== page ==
“Yes. Don’t ask me how, but I managed to get some of his ashes.”

He was more curious as to why.



“This is going to be a weird question, but… do you think you can drive us to Cleveland?”


“Cleveland. He always wanted to go. Like in the movie.”


“You can say no. I wouldn’t. But you can.”

He tried to back away but disturbed some boxes and nearly lost his balance.

“It’s just. The guy killed himself, and I don’t think he’ll be at peace until his remains are somewhere he lived in his sweet little Anglo western head.”

“I have work tomorrow, and to be honest, this is just bizarre.”

She moved toward him.

“I let you taste the earth. Why won’t you give him the same peace?”

“You said it was a dumb movie.”

“It is a dumb movie, but he liked it, and I am connected to him. You’re telling me you aren’t connected to the big titty ex? That it seems normal to you but it might be gross and off-putting to the next lover who comes around?

“I’ve seen you around here before, Brandon. Your unit is downstairs. You have somewhere to live and yet you hold on to something. I don’t really care what it is, but I’m also confused as to why you hang out with people you obviously can’t understand despite your, I guess, best efforts. Or do you try at all?”

“Same reason you do.”

“Fuck you, Brandon.”

“Djuna, this is weird.”

“My name’s not Djuna, it’s Geraldine. My friends call me Geri. If you talked to anyone instead of trying to get me alone, you might’ve known that. I picked Djuna because I watched you read one of her books while standing over a box. Must’ve really meant something to you.”

He knew he’d made an error. Whether or not it was fatal was yet to be seen, but he didn’t wish to stick around to find out.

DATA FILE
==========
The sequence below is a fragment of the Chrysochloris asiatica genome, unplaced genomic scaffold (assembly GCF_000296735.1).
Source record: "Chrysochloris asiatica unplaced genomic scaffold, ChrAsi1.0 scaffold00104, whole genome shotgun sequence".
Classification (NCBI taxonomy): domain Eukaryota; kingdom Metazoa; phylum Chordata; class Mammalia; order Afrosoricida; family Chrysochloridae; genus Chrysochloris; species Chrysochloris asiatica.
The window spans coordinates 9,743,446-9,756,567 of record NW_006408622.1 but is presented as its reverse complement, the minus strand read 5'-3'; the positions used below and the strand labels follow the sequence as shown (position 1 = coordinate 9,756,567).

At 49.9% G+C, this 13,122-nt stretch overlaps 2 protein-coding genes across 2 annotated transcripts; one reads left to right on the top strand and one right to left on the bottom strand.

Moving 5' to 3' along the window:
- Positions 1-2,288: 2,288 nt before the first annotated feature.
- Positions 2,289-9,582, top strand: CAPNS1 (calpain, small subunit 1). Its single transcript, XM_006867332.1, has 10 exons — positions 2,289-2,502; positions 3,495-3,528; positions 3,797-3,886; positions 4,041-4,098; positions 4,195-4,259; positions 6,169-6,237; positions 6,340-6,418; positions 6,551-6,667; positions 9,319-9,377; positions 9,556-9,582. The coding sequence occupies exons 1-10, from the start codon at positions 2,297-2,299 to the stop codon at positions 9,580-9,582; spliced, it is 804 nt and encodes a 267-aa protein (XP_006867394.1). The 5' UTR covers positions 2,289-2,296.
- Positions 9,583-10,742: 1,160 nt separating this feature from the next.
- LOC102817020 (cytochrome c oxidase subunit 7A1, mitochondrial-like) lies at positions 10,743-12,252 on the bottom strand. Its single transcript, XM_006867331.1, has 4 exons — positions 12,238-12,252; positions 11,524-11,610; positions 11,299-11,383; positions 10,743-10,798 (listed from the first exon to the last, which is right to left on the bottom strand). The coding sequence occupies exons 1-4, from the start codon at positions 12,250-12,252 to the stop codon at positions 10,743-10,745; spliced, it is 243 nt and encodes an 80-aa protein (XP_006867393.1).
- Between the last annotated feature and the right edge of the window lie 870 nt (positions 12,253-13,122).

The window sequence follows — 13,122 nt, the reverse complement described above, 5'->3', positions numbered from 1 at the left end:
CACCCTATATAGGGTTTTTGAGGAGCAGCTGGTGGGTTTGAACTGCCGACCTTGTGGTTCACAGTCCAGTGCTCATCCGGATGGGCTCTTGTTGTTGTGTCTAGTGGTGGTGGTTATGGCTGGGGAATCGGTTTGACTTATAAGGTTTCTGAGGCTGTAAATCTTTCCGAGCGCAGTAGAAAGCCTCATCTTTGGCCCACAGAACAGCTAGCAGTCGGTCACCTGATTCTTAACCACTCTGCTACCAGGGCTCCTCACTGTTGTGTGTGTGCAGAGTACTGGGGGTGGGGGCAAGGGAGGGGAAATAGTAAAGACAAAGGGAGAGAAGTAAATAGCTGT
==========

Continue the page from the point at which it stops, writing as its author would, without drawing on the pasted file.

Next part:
“Okay, Geri. I can’t drive you to Cleveland. My car’s a piece of shit.”

“You get around okay as far as I’ve seen.”

“How do you know any of that?”

“You obviously never had to just survive, Brandon. Gotta be more aware of your surroundings, dude.”

She turned to the altar. It was his time to turn and go, but he was somehow frozen. Aware of my surroundings, he thought. I am aware. I know where I am. Geraldine put the photo of the movie boy in her bra, and in her other hand was an ABUELITA container. She popped it open and gently sniffed at it.

“He smells like cocoa.”

Then she dipped a couple of fingers in and blew some of him into Brandon’s eyes.

“What the fuck?”

He fell back in pain and she pushed him the rest of the way down. He landed awkwardly and painfully on his hip. She patted him down and relieved him of his car keys.

“I’m sorry. Sorry to both of you. But Cleveland calls. It sounds like an indie song, I guess. Think, like, Modest Mouse or something.”

“No, no, no! What are you doing?”

The door slammed down, and he heard the latch fall and lock. His vision was blurred, and his face was wet with pain. The light stabbed at the dark. Chiaroscuro was better on canvas.